Back to school time, so let’s start with a quick quiz. The minimum wage in Britain is £6.31 an hour, while in New York it’s $8 an hour, or £4.93. So who do you think’s better paid: a hotel cleaner in London or one in Manhattan? You at the back: stop Googling. At the heart of this question lies one of the most important issues in economics and politics today – who gets paid what, and how. And the answer: New York City wins.
A cleaner on London’s Park Lane will almost certainly be on or around the minimum wage, say £6.31 for each hour. Her counterpart (because, let’s face it, it’s almost always women doing this physically punishing work) on New York’s Park Avenue is likely to be on nearly three times as much: an agreed hourly rate of $28.50, or £17.66.
Those figures upend most of what we’re usually told about how the economy works. How many times have you heard some frontbench MP or policy wonk blithely talk about how the labour market is dividing between “lovely jobs” and “lousy jobs”? As if the choice is between being a software engineer, say, or a care assistant. The implication is that anyone in the second category has opted for poverty pay and miserable conditions. In that worldview, you don’t get much lowlier than scrubbing someone else’s toilets. But the folk who do it in Manhattan hotels can expect to earn an annual salary of £32,150 – way above the average salary for all New Yorkers, and indeed for all Britons.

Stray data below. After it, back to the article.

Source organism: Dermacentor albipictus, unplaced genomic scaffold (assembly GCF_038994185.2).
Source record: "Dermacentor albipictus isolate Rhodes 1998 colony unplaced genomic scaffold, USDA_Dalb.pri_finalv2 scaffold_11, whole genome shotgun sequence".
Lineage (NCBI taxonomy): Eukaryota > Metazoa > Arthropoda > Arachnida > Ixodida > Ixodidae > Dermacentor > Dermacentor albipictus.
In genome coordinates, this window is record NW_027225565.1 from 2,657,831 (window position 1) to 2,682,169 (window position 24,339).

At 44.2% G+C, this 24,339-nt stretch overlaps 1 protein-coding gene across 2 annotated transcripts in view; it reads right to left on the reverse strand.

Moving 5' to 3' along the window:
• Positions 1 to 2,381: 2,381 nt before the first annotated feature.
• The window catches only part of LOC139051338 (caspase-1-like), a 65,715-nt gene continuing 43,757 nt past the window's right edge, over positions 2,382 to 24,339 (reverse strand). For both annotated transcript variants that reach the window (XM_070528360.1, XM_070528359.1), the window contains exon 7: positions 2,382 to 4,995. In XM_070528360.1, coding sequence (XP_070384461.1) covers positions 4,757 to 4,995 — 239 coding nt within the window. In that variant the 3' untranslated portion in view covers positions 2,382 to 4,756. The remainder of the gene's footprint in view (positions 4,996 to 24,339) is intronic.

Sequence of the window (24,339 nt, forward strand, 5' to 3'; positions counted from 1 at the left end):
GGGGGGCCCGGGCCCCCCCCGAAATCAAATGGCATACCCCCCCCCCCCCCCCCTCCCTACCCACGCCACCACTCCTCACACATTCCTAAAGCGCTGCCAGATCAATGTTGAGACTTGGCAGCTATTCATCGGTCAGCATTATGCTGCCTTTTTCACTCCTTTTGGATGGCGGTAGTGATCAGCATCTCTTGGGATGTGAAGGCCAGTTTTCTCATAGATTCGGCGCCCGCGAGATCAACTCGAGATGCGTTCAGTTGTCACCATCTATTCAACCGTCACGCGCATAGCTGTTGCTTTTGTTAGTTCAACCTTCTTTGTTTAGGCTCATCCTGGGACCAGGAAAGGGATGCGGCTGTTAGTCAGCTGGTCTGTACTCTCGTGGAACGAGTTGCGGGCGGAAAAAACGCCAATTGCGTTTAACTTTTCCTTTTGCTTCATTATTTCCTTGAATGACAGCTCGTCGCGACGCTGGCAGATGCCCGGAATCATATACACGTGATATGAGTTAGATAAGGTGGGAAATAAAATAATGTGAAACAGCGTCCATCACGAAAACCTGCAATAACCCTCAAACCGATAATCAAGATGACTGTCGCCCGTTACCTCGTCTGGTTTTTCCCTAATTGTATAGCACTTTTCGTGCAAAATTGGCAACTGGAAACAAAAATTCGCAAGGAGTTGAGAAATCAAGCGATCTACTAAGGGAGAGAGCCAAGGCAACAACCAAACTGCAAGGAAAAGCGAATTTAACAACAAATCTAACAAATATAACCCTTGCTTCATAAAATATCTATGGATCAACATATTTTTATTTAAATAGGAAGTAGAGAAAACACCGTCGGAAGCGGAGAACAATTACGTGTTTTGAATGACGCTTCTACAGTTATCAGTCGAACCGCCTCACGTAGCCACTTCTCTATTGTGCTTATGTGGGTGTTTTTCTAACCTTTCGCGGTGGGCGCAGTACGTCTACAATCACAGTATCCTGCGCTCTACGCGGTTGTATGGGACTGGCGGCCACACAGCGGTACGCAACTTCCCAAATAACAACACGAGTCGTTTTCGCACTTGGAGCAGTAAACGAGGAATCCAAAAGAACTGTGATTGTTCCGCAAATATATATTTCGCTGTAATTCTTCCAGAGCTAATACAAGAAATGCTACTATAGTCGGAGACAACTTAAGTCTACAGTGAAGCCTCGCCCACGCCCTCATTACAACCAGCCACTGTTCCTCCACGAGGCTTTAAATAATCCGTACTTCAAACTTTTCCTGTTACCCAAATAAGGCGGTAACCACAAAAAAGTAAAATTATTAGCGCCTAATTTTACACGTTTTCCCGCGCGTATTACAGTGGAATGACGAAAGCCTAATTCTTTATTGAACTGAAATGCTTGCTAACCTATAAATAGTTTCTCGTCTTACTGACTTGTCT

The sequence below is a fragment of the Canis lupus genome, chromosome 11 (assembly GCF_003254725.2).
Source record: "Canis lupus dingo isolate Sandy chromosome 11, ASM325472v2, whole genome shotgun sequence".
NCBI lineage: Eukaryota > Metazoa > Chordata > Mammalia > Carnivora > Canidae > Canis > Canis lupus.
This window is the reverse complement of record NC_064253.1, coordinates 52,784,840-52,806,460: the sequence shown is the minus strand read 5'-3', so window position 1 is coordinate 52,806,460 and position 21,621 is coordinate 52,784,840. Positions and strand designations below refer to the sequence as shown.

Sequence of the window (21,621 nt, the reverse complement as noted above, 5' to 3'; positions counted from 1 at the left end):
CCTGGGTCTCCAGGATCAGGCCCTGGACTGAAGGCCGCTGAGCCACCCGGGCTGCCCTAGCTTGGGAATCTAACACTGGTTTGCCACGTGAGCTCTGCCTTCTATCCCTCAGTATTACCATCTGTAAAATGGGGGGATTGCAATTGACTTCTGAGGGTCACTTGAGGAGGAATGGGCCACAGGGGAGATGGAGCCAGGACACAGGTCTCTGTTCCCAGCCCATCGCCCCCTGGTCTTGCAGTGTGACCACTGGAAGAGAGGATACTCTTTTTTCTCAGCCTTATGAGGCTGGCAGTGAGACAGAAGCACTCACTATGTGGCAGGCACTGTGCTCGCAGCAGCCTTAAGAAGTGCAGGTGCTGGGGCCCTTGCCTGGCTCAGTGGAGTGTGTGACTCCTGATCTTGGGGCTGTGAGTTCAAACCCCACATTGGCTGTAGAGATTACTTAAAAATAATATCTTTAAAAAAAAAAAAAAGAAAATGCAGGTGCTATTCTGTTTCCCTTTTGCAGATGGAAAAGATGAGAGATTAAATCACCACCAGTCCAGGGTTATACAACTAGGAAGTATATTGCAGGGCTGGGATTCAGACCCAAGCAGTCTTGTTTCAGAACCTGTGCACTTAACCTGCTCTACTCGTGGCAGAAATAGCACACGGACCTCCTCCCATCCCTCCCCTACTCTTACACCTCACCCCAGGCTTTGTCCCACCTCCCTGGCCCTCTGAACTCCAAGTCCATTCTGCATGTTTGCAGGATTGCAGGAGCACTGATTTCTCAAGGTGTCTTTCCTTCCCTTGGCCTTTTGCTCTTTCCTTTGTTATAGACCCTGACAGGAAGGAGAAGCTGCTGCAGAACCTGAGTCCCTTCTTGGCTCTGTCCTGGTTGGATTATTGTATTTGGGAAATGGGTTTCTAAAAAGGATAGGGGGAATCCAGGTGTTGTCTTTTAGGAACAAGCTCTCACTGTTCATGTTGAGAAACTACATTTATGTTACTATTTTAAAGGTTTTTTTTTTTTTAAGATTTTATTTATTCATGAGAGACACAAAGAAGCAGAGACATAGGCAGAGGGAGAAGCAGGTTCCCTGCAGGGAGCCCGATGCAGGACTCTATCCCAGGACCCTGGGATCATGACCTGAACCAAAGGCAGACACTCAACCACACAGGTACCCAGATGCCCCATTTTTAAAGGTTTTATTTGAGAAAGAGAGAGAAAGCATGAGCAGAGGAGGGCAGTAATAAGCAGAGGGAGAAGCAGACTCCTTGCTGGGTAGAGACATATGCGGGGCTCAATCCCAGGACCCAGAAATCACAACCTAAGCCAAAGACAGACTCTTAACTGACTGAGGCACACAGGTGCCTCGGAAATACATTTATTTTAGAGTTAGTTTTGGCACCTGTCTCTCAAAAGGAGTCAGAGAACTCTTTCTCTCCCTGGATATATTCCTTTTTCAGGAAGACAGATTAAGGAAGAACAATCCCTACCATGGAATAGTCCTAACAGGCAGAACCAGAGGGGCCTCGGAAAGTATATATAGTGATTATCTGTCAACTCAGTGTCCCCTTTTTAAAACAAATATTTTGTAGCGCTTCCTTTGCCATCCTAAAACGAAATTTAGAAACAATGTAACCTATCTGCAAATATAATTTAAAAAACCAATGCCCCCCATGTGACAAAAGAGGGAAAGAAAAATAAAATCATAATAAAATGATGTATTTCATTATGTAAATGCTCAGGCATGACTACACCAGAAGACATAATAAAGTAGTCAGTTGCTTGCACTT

How often have you heard some otherwise well-meaning progressive sigh that it’s impossible to get multinationals to play nicely? To pay their staff well, or chip in their taxes. Well, here you have two people doing the same job in the same industry for the same global chains (Hilton, Holiday Inn, Hyatt) in two wealthy world cities – but one is earning nearly three times as much as the other.
So, what makes the difference between the hotel staff in London and New York? In our capital, between 2% and 4% of all hotel workers are in a trade union. Over the Atlantic, about 70% of New York hotel staff are unionised. Offer such high memberships to a public sector union official over here and they’d bite your hand off. And the hotel and motel trades council has just signed a deal taking a room cleaner’s salary up to $69,000 by 2024.